Monday, September 26, 2011

BookCrash Review: Deliver Me Edited by Dianne E. Butts

Deliver Me: Hope, Help, and Healing through True Stories of Unplanned Pregnancy
Compiled and edited by Dianne E. Butts
© 2011 by Dianne E. Butts
Published by Connections Press Pueblo, Colorado

Deliver Me
is a compilation of short stories and essays in 235 pages and nine chapters. The book explores the decisions and choices of real women who faced unplanned pregnancies. It offers over 50 stories from women and men who faced questions concerning abortion, adoption, keeping their baby, facing family and society, as well as letters and essays written by husbands, partners, and family members affected by unplanned pregnancy. The work offers hope and encouragement to women (and men) who are struggling with unplanned pregnancy as well as healing and encouragement to readers whose experience is in the past.

The chapters in this book cover questions including who faces unplanned pregnancy, the concerns of her family, and who can help these women find options. The book also discusses issues including abortion, adoption, how to help women who choose to keep their baby, the affect of abortion on men, learning from women and families who have experienced abortion, and how to reach out to those in need.

Deliver Me is a relevant work that offers personal and real stories of women and men struggling with the choices surrounding unplanned pregnancy. The work offers current data and statistics surrounding the topics addressed and conveniently organizes the statistics within the appropriate chapters. The end of each chapter offers resources for readers who wish to follow up or learn more about particular topics or find solutions and help in their own situation.

The work offers a valuable and legitimate chapter concerning men and their role in the issues considered in this book. The essays are written by men who supported the choice of abortion, those who said they would support any decision made by their partner (thereby relinquishing themselves from the responsibility of choosing), and men who opposed the option of abortion. One contributor observes that while statistics indicate that one in three women in the church has had an abortion "women didn't do this all by themselves [and] one in three men in the church are post-abortive as well." He writes that "men seem invisible in this issue" and indicates that while the emphasis is usually on "getting to the women to save he babies" there should also be focus toward saving men and women from the regret that often follows abortion (p.96).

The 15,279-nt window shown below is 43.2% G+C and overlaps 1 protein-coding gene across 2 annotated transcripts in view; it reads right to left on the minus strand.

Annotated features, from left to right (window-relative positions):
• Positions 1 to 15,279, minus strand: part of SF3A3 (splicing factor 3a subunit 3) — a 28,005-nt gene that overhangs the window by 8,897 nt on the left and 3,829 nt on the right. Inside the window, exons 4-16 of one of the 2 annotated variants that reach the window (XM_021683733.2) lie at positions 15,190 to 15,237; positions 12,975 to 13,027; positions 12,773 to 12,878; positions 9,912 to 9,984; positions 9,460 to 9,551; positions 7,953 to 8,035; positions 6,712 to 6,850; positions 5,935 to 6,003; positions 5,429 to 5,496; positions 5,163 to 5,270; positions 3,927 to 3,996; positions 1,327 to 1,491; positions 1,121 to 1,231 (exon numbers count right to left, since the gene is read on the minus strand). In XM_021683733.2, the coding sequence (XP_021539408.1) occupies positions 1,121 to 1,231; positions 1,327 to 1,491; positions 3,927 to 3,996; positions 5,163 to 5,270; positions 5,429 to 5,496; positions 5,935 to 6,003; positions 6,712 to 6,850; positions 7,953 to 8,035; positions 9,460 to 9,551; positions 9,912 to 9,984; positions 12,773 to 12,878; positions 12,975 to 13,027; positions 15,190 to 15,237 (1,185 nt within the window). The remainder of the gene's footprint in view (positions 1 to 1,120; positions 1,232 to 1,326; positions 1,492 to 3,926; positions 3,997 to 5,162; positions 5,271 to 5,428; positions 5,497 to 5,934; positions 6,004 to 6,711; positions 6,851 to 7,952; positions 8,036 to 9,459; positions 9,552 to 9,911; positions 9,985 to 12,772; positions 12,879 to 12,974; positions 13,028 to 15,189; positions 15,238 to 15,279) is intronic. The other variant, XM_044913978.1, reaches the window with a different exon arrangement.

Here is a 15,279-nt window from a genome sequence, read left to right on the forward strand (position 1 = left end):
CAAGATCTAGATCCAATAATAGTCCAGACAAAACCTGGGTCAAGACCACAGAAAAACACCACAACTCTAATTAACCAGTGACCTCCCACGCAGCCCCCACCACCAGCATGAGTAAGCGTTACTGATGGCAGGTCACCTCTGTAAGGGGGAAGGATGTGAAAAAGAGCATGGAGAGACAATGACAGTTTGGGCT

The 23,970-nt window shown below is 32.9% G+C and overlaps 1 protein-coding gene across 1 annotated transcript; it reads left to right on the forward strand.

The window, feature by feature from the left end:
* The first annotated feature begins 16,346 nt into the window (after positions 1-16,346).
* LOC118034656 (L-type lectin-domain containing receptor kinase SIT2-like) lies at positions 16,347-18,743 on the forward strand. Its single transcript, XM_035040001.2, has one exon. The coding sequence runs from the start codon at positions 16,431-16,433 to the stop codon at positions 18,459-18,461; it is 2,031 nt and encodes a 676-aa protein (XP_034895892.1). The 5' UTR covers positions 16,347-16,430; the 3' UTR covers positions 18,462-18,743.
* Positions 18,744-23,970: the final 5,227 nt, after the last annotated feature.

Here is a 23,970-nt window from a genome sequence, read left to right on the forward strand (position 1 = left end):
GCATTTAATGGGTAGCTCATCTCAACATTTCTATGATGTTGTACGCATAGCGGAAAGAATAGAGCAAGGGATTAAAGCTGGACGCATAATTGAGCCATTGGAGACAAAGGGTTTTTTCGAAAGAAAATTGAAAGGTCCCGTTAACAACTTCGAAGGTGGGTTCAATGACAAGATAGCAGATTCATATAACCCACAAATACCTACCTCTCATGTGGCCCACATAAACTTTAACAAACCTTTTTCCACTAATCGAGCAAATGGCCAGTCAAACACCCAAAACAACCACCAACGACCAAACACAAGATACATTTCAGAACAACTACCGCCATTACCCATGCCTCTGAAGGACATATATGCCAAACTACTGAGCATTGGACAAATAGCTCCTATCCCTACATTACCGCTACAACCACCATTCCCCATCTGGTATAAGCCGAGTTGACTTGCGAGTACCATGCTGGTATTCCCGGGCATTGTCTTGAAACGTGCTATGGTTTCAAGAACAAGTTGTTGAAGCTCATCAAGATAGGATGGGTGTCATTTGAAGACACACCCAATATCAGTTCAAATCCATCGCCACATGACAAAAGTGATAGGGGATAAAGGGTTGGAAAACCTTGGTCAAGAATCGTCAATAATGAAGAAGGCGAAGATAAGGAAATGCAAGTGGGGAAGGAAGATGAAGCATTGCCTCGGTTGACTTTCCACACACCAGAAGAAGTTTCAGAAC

In addition to chapters devoted to relevant information, resources, and statistics, the work also offers several pages of notes and sources as well as brief biographies of individual contributors. These two sections lend credibility to the work and extinguish any skepticism regarding the validity and authenticity of the stories within the book. A unique feature of this book is a chapter specifically dedicated to educating readers about the role of crisis pregnancy centers. The chapter goes beyond describing the pregnancy-related work of these centers and illustrates that they also assist women who are struggling with abusive relationships, parenting issues, post-abortion recovery, and sexual abuse recovery.

Although this book has a great deal to offer readers, it falls short in a few areas. One of it's most glaring shortcomings is its relatively narrow target audience. A story about a grandmother struggling with her daughter's pregnancy with a biracial child could have been edited for content to appeal to a wider range of readers. While the story illustrates God's love, forgiveness, and power to change hearts, readers who are new in their faith, or who do not share the editor's faith, may find the story distasteful and offensive rather than heartwarming.

Some further editing would have helped to clarify a few of the stories in the book as some contributors seem to drift from their topics while sharing their experiences. Other contributors use rather dated lingo including words such as "cyberspace" (p.168) within their narratives that could probably be edited as well.

Additionally, the book's format lacks aesthetic value. The individual stories within the chapters do not flow well from page to page and would be more pleasing to look at if they were spaced out a little bit differently rather than just continuing from one page onto the next. The cover and graphics also appear to be somewhat dated and this looks more like a paperback from the 1990s than a recently published book.

This book would be complimented by a corresponding website that offers up-to-date links to the resources listed in the book. A website offering this type of information would be more user friendly, save readers from typing in long and cumbersome web addresses and would also keep the book current and allow for updates to resource information.

Overall this book is an excellent resource for anyone involved in an unplanned pregnancy including pregnant women, their partners, parents, grandparents, friends, family, and those involved in the work of crisis pregnancy centers. It allows readers to explore the experiences of others who have faced unplanned pregnancy and offers resources for those searching for answers to their questions. This book would also be an excellent piece of literature for those who are undecided on their position on abortion as it speaks to the human impact of the issue rather than just the political.

I received this book from the publisher through the BookCrash program at no charge in exchange for this review.

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